The search for alternative sustainable raw materials to improve current fish diets would be supported by reliable and predictive in vitro models. The H2020-FETOPEN project Fish-AI, aims to develop such an in vitro screening platform based on rainbow trout digestive enzymes and intestinal cells to evaluate nutritional and health values of novel aquafeeds. As part of this project, we used two different bicameral culture platforms to evaluate the effects of prolonged exposure to fish feed on intestinal health. We compared a simple system consisting only of an epithelial monolayer and a complex organotypic system that combined a stroma-like scaffold populated by rainbow trout (RT) fibroblasts with a functional epithelium.
Material and Methods
To generate the in vitro platforms, RT proximal and distal intestine epithelial cells (RTpiMI, RTdiMI) were seeded onto ThinCert (TC) inserts (Greiner BioOne, 0.4 µm pore size), a permeable PET membrane or onto the synthetic scaffolding Alvetex™ (Reprocell) (AV) previously populated with RTskin01, a fibroblast cell line derived from the trout dermis. Both were cultured at 20°C under ambient atmosphere. We used a diet rich in fish meal with crude protein and lipid level of 46 and 23% respectively. Feed pellet were digested in vitro with enzymes extracted from the RT gastric and intestinal segments of the digestive tract.
Barrier integrity and functionality were assessed through the measurement of transepithelial electrical resistance (TEER), apparent permeability (Papp) to 100 µg/mL 4 KDa FITC-Dextran (FD4) and in situ detection of the alanine aminopeptidase (ALP), a brush border enzyme. Once the models established an effective epithelial barrier, they were exposed for 21 days to increasing concentrations (6, 12, 25, 50%) of in vitro digested feed (IVD) diluted in Leibovitz L-15 medium supplemented with 10% FCS. Controls were run incubating cells with L-15 medium without IVD. Samples were fixed in 4% paraformaldehyde in PBS, processed for histological analysis and stained with hematoxylin and eosin (HE).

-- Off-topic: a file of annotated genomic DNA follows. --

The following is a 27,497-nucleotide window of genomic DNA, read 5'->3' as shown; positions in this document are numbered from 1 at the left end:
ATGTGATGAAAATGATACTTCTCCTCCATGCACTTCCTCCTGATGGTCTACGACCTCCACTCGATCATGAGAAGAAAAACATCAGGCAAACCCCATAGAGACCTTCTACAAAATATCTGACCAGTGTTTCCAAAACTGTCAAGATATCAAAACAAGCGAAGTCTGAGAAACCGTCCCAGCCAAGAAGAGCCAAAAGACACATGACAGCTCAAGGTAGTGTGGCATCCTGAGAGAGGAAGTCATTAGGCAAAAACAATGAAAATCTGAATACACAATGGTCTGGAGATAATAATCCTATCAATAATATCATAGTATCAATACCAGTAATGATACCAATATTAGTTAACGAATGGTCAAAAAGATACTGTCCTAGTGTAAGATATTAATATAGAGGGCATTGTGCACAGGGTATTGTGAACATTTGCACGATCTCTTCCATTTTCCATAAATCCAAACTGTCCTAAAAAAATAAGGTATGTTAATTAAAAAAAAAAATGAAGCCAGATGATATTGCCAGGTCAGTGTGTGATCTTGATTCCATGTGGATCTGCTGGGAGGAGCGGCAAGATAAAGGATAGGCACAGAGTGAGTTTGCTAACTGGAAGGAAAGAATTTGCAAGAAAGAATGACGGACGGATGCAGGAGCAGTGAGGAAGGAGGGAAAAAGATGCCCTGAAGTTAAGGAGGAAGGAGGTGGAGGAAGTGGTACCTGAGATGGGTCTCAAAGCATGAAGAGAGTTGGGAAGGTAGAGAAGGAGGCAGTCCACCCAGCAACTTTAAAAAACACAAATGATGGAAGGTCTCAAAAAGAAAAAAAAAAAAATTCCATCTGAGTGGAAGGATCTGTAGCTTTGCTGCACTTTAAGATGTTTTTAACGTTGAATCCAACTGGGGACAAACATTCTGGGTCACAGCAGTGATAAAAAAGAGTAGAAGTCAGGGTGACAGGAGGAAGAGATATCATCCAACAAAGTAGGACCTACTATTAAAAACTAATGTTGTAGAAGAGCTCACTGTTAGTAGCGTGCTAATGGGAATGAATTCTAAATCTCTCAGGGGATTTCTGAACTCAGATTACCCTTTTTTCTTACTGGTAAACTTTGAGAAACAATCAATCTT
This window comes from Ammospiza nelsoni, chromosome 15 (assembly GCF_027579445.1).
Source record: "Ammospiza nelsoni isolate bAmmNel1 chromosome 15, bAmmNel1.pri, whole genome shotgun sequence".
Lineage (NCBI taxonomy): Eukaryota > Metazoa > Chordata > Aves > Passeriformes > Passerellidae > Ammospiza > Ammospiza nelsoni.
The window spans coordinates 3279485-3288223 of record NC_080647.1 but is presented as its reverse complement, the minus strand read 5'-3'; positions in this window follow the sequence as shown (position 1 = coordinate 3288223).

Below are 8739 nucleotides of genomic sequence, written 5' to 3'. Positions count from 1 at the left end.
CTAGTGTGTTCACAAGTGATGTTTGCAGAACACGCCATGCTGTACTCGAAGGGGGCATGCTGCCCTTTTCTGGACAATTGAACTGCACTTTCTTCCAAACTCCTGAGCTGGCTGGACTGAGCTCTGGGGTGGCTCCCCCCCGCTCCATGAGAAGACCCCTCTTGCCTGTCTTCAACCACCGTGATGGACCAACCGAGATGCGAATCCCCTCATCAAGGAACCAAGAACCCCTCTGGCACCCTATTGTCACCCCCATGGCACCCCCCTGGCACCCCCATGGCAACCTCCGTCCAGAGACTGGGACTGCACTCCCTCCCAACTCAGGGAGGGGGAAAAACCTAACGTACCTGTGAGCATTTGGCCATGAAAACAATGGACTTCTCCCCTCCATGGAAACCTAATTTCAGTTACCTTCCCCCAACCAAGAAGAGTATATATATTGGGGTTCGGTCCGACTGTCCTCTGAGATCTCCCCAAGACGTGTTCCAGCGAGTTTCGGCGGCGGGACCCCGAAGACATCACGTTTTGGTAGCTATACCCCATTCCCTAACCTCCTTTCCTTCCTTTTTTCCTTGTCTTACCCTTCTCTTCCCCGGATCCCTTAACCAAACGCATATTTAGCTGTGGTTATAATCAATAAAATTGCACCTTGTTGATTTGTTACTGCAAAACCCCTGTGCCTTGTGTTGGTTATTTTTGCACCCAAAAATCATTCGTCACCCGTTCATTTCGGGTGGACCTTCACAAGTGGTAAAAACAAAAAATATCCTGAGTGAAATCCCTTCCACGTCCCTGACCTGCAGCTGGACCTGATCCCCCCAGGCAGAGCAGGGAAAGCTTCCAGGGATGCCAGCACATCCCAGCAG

During the 21 days of exposure to IVD, barrier integrity was conserved along the course of the experiment as indicated by the limited paracellular flux of FD4 compared to the respective inserts without cells. TEER values significantly increased from the baseline values in both cell lines cultured in both systems. The morphological analysis revealed that in all the combinations of IVD concentration, cell lines and culture platform, epithelial cells lost their monolayer arrangement and formed a multilayered barrier, with the only exception of RTpiMI exposed to 6% IVD cultured in AV, in which the cubic and polarized monolayer observed in the control was preserved. In AV, ALP activity significantly decreased in both cell lines exposed to 25 and 50% IVD affecting cellular functionality. This was not evident in the TC system, in which high IVD concentration did not reduce the enzymatic activity but rather increased the proteolytic activity in the RTdi-MI cell line.
High concentrations of IVD generated a mildly stressful environment in both platforms since long-term exposure led to increased proliferative activity at the expense of cellular differentiation. The fact that irritation occurred even with high levels of marine ingredients may be due to the lack of mucus-secreting cells that would provide the physiological protection for the epithelium. Interestingly, this reaction reminds our recent data, demonstrating that nutritional stress induces de-differentiation and proliferation of mature enterocytes in the RT proximal intestinal mucosa1. The fact that we observed a similar response in vitro, suggests that the data generated by the artificial intestinal platforms can be representative of in vivo trials. Since the cells grown on the Alvetex™ scaffold reacted with higher sensitivity to the exposure to the digesta this looks as the more reliable platform.
This project has received funding from the European Union’s Horizon 2020 research and innovation program under grant agreement No 828835.
 Verdile, N.; Cardinaletti, G.; Faccenda, F.; Brevini, T.A.L.; Gandolfi, F.; Tibaldi, E. Ectopic stem cell niches sustain rainbow trout (Oncorhynchus mykiss) intestine absorptive capacity when challenged with a plant protein-rich diet. Aquaculture 2022, 564, 739031, doi:10.1016/j.aquaculture.2022.739031.